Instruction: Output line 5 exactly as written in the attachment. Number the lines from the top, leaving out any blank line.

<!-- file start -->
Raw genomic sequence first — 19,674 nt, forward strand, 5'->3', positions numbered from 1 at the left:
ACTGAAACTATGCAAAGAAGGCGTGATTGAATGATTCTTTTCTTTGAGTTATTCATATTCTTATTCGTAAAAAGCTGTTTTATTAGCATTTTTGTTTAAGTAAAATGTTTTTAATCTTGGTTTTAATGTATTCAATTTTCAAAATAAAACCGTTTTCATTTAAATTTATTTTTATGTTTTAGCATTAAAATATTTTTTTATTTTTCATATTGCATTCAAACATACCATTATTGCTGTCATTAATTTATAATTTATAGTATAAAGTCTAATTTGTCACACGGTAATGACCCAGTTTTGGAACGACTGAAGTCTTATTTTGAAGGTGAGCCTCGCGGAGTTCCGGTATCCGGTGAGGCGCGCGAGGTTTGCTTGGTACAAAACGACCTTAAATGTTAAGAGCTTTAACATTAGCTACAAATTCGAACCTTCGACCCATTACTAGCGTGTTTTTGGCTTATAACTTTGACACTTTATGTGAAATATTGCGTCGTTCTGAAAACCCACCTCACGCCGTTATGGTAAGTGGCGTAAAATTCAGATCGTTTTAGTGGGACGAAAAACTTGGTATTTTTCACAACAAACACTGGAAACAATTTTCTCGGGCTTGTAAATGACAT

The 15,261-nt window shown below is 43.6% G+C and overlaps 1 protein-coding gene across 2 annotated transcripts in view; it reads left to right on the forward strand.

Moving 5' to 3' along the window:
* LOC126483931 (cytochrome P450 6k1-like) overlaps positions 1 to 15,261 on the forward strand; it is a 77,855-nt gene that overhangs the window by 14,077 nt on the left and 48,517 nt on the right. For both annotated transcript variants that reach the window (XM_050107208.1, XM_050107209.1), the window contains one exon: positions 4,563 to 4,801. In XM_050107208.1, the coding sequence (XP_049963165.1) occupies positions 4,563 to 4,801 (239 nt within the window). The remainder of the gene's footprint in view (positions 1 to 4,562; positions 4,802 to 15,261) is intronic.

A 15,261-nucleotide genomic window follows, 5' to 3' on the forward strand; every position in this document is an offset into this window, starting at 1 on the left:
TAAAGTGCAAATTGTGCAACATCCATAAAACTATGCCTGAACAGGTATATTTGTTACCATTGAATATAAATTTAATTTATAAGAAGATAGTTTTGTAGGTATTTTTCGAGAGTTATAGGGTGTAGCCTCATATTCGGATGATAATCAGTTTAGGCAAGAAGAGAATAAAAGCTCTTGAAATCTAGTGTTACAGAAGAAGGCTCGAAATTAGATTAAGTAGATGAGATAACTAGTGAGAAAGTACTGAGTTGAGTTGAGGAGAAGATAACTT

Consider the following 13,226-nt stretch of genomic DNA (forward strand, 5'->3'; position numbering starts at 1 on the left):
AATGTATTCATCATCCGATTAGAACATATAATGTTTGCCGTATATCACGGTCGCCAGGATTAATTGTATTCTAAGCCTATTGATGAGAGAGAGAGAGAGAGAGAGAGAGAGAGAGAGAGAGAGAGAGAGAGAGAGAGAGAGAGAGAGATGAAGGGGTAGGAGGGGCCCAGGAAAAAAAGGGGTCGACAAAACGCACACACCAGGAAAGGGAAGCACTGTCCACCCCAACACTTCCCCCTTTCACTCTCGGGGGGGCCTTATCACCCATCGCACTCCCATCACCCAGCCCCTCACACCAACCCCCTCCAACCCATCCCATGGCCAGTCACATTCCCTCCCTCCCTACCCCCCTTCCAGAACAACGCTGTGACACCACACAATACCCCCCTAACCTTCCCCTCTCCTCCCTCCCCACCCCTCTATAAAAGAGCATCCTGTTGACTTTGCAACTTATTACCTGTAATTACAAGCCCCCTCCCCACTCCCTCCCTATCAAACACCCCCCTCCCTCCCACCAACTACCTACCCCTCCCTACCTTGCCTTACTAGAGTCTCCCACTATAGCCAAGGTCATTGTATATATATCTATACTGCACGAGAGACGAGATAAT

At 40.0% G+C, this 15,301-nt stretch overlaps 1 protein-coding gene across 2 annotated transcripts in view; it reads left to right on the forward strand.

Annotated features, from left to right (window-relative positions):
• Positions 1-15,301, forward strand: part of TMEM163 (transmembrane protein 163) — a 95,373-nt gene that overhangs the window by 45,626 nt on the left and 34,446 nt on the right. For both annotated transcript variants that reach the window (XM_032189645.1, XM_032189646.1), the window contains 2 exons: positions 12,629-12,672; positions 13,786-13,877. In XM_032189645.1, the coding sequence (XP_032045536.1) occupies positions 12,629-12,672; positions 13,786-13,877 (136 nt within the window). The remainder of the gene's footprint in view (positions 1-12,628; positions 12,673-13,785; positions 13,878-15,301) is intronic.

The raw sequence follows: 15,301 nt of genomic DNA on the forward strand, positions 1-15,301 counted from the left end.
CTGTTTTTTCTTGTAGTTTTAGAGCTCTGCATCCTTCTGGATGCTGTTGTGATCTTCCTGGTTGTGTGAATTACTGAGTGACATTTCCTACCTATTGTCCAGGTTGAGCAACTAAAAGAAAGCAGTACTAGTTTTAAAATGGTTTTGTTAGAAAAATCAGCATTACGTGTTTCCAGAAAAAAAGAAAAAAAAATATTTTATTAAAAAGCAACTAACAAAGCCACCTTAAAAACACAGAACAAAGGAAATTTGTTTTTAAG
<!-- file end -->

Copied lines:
* LOC126483931 (cytochrome P450 6k1-like) overlaps positions 1 to 15,261 on the forward strand; it is a 77,855-nt gene that overhangs the window by 14,077 nt on the left and 48,517 nt on the right. For both annotated transcript variants that reach the window (XM_050107208.1, XM_050107209.1), the window contains one exon: positions 4,563 to 4,801. In XM_050107208.1, the coding sequence (XP_049963165.1) occupies positions 4,563 to 4,801 (239 nt within the window). The remainder of the gene's footprint in view (positions 1 to 4,562; positions 4,802 to 15,261) is intronic.